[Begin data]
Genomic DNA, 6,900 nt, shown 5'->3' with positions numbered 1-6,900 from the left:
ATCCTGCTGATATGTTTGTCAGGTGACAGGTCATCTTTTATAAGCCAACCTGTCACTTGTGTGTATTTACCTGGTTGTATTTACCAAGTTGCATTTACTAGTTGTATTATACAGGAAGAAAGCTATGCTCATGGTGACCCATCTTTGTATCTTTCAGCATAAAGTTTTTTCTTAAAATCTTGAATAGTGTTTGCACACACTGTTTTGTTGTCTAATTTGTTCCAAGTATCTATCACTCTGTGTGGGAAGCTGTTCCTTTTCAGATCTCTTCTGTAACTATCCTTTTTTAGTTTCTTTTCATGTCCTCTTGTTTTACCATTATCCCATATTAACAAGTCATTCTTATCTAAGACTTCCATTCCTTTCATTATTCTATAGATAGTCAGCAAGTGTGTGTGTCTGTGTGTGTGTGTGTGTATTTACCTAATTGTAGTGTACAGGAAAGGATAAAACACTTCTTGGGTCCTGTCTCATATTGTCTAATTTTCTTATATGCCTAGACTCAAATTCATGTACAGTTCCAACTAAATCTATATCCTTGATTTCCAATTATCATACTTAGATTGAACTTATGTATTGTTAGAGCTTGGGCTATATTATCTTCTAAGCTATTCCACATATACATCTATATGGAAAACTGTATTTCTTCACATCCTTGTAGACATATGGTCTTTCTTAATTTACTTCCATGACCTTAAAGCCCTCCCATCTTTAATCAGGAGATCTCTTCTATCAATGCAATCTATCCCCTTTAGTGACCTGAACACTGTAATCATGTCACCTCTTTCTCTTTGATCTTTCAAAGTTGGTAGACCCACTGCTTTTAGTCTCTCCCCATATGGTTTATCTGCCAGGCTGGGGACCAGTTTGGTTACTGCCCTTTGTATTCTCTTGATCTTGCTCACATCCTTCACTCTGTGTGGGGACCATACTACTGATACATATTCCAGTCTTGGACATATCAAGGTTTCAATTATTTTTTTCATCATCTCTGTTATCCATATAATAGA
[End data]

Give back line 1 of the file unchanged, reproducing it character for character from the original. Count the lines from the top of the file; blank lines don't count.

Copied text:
Genomic DNA, 6,900 nt, shown 5'->3' with positions numbered 1-6,900 from the left: